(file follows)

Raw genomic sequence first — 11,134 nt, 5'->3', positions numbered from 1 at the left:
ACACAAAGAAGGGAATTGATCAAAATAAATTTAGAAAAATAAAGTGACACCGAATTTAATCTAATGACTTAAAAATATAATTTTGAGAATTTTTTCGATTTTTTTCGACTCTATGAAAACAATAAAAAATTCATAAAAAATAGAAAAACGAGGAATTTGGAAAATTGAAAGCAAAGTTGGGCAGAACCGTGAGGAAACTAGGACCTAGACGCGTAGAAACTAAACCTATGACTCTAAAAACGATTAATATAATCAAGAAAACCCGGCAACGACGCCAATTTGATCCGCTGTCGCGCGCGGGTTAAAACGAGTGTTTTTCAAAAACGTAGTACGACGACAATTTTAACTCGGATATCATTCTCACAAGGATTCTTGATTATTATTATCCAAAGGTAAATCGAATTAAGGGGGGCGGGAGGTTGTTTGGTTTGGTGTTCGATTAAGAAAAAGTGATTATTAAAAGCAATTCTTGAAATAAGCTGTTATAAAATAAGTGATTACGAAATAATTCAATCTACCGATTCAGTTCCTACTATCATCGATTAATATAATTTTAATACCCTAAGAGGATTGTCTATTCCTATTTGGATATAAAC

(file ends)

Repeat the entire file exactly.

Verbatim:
Raw genomic sequence first — 11,134 nt, 5'->3', positions numbered from 1 at the left:
ACACAAAGAAGGGAATTGATCAAAATAAATTTAGAAAAATAAAGTGACACCGAATTTAATCTAATGACTTAAAAATATAATTTTGAGAATTTTTTCGATTTTTTTCGACTCTATGAAAACAATAAAAAATTCATAAAAAATAGAAAAACGAGGAATTTGGAAAATTGAAAGCAAAGTTGGGCAGAACCGTGAGGAAACTAGGACCTAGACGCGTAGAAACTAAACCTATGACTCTAAAAACGATTAATATAATCAAGAAAACCCGGCAACGACGCCAATTTGATCCGCTGTCGCGCGCGGGTTAAAACGAGTGTTTTTCAAAAACGTAGTACGACGACAATTTTAACTCGGATATCATTCTCACAAGGATTCTTGATTATTATTATCCAAAGGTAAATCGAATTAAGGGGGGCGGGAGGTTGTTTGGTTTGGTGTTCGATTAAGAAAAAGTGATTATTAAAAGCAATTCTTGAAATAAGCTGTTATAAAATAAGTGATTACGAAATAATTCAATCTACCGATTCAGTTCCTACTATCATCGATTAATATAATTTTAATACCCTAAGAGGATTGTCTATTCCTATTTGGATATAAAC